Articles tagged with "north america"

Via Toronto

Via Toronto

I spent three awesome weeks travelling around England and Wales visiting family and friends. I gradually relearned that cars would come at me from the right instead of the left, remembered that I had to go to the bar to order drinks in pubs and that no-one would come and take my order if I just waited at a table, and got used to spending pounds again. Just as I was getting accustomed to British life again, though, it was time to head back south.

I flew to Toronto. My plan was to stay with some friends in London, Ontario, but unforeseen circumstances meant that they were in London, England while I was heading west. So I spent a night in Toronto, went up the CN Tower, and ate myself diabetic in Tim Hortons. I really spent far too much time in Tim Hortons. Tim Hortons is amazing.

At the airport I crammed one final chemically-flavoured maple syrup doughnut into my mouth and flew back to Chile. I was already missing London. I was already missing Tim Hortons.


Stormy weather

Stormy weather

It rained almost continuously the next day. I’d planned to explore some outdoor places, but in the end the rain battered down relentlessly and I spent most of the day in cafes waiting for breaks in the weather.

I found a food market, in which there was a spectacular choice of maple syrup. What is sold as maple syrup in the UK must be mostly flavouring, or else I was getting severely ripped off here, because the tiniest plastic bottle of the stuff here was as much as a big jar in the UK. I bought some anyway, having been advised by a friend to get hold of the dark stuff that you don’t get anywhere else.

I bought some food and coffee in the market, relieved to have broken my severe Tim Hortons addiction that had blown up over the past few days. And then I walked back towards my hostel for the last time, through the sodden streets and the crowds of umbrellas. A thick fog brewed up and when I got to the airport for my flight home I could hardly see the planes on the runway.


Niagara

Niagara

The next morning I managed to get to Union station in time for the train to Niagara Falls. I still almost got into trouble with a streetcar that stopped short of its normal destination and left me a few minutes away, but I got on the train with a couple of minutes to spare.

The train was going to New York. Ontario sped past outside the window, as the bright blue sunshine that had started the day ebbed away and left behind high grey cloud. We passed through towns called Aldershot and Grimsby, and eventually we pulled into Niagara Falls station.

The grey clouds were descending. I walked out of the station, into an empty town. I was coming to one of the most touristy places in the world, but it looked like not many people arrive by train and walk two and a half miles down to the falls. I reached the cliffs above the wide green Niagara River and walked south. Small icebergs in the river floated north.

I didn’t expect much of the falls. I wasn’t even sure why I was going there. I’ve seen some of the biggest and widest falls the world has to offer, and these ones would surely pale in comparison. But then I walked round a corned, and in the distance saw a wall of water thundering over a cliff, and it was breathtaking. I walked on down the road. Spots of rain were starting to fall. I passed the international bridge and wondered if I should pop over to the US while I was here, but I thought that my battered and frayed passport might make it much more hassle than it was worth. I decided to stay in Canada.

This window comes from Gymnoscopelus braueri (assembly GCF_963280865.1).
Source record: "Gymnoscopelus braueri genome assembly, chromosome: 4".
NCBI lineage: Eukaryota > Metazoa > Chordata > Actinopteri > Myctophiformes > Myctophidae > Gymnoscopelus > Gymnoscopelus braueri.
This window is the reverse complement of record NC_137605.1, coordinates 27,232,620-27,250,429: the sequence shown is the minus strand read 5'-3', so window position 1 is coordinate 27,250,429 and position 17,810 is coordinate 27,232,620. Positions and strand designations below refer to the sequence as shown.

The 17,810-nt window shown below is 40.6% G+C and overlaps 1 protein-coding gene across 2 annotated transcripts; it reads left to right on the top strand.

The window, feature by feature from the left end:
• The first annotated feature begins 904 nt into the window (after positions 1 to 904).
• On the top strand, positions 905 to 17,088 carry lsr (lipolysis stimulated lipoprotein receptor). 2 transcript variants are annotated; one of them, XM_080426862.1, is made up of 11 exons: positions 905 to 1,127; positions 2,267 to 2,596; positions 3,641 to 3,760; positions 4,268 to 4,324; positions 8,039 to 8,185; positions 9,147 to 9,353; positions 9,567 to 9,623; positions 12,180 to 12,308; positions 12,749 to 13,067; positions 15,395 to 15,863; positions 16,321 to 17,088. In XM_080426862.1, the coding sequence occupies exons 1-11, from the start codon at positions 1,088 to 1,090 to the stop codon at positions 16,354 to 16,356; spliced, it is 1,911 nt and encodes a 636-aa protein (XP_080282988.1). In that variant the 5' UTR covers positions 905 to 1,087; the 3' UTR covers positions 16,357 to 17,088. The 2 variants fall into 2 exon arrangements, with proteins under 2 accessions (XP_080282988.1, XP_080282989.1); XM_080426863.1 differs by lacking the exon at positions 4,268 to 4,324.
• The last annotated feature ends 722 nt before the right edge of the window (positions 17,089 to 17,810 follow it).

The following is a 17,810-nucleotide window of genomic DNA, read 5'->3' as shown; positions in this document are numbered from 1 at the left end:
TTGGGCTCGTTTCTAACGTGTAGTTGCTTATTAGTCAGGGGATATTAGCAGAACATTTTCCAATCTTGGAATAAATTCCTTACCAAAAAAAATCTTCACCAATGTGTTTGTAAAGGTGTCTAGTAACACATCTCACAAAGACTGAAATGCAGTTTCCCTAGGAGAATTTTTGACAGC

The rain got heavier. By the time I reached the falls it was utterly grim, and at the lip of the falls it was even more grim as the spray competed with the rain and made everything twice as wet. I briefly retreated inside a ghastly tourist complex, had a nauseating Tim Hortons doughnut and a coffee, and then decided that whether it was raining or not, I had to get out of there. I walked up into Niagara Falls town. Giant hotels and casinos lined the streets. I was thinking of going up an observation tower, but the top of it was in the clouds. I walked randomly until I got to a place downstream of the falls where I could look over the rushing river with the massive horseshoe bite taken out of it.

The rain eased off and I walked back to the falls. In spite of the horrible commercialisation and the horrible numbers of tourists, they were impressive. I watched the water powering over the precipice for a while, wondering why humans like waterfalls enough to build grotesque tourist empires next to them.

Then the rain started falling again, and I headed back up to the station. Clouds clung to the sides of the river valley, and icebergs drifted by. The bus back to Toronto fought its way through the downpour and at one point the driver had to ask a passenger to wipe the condensation off his front window. Wet to the skin, I trudged back to where I was staying.


Sunday in Toronto

Sunday in Toronto

I got up early again the next day, planning to go to Niagara. But I got lost on the way to the subway station, ended up walking all the way to Union Station, and missing the train by five minutes. It was Easter Sunday, and few trains or buses were running. It was raining anyway, so I decided to leave Niagara for the next day. I walked out through the empty streets of Toronto, quiet in the drizzle, and the only people around were homeless, unhinged, or both. I ended up in a Tim Hortons, a place I had never heard of before arriving here but which was on every street corner. Their business is in providing disgustingly sugary snacks. I bought a coffee and a doughnut, and felt slightly nauseous after I’d finished. 20 minutes later I had bizarre cravings for another one. I decided Tim Hortons was a dangerous place and left.